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Blurred Vision

Blurred vision is a very nonspecific symptom. Blurred vision refers to “fuzzy” or “hazy” vision, like looking through fog. Words can appear smeared or have poorly defined with fuzzy boarders. Sometimes images can have a “ghost image” or a fuzzy second image close to the first. This can be referred to as a “ghost image”. This should be distinguished from visual distortion, where images are bent or wavy, and from blind spots, where images or letters disappear when the eye is moved.

There is a very long list of conditions that can cause blurred vision, many of which do not involve any retinal diseases.

  • The optical system of the eye. This includes the cornea, which is the clear coat over the eye, the tear film layer on the surface of the eye, and the natural lens in the eye. Any of these structures can cause blurred vision. Two of the most common causes include dry eye syndrome and cataracts.

  • The vitreous cavity. The vitreous gel naturally shrinks and liquifies as we age. This can cause floaters and, in some people, even “veils” floating in the central cavity of the eye which can result in transient or even constant blurred vision.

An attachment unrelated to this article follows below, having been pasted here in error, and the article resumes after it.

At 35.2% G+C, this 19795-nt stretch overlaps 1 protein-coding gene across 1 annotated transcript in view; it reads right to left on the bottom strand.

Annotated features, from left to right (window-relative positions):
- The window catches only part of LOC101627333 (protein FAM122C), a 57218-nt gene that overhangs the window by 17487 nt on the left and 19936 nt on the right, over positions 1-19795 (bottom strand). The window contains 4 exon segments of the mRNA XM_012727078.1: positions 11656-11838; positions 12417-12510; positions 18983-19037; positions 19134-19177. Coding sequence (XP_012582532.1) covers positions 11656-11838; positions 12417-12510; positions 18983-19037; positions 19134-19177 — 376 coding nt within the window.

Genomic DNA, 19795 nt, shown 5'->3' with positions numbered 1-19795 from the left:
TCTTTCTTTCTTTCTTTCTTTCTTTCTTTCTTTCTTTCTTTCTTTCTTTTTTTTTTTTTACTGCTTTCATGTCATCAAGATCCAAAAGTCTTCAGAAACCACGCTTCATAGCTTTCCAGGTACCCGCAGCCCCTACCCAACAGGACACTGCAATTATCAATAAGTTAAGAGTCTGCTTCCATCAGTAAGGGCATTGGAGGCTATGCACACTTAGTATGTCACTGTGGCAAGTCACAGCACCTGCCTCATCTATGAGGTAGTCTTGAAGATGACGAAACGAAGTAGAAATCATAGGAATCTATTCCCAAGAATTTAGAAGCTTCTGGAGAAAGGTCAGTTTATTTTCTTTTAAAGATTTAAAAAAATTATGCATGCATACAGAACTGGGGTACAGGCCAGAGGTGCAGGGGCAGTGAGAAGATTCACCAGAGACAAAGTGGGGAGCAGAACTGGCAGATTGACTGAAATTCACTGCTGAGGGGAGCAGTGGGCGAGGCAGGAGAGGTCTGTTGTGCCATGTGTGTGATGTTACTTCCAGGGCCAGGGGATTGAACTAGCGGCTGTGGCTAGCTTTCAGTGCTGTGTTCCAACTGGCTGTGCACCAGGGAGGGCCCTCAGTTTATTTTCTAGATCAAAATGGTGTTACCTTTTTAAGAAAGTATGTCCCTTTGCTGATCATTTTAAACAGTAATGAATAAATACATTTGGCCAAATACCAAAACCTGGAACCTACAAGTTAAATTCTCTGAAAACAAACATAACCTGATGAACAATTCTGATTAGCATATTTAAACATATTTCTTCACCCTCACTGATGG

• The retina. Any retinal condition that affects the macula, which is the center of vision, can cause blurred vision. The list is long, but includes swelling of the retina, scar tissue or “fibrosis” over the retina, retinal detachments, blood vessel occlusions, and macular degeneration.

  • Neurological causes. These are much less common causes of blurred vision, but if no other cause is found a neurological workup is often recommended. Diseases of the optic nerve and the visual centers of the brain, such as multiple sclerosis, optic neuritis, ischemic optic neuropathy, giant cell arteritis, strokes, tumors and trauma can result in neurological causes of blurred vision.

The first step in evaluating blurred vision is to make an appointment with your optometrist or general ophthalmologist to determine whether this is a treatable cause involving the optical system of the eye. This will most frequently either result in new glasses or a referral for surgery or the appropriate referral to a specialist.

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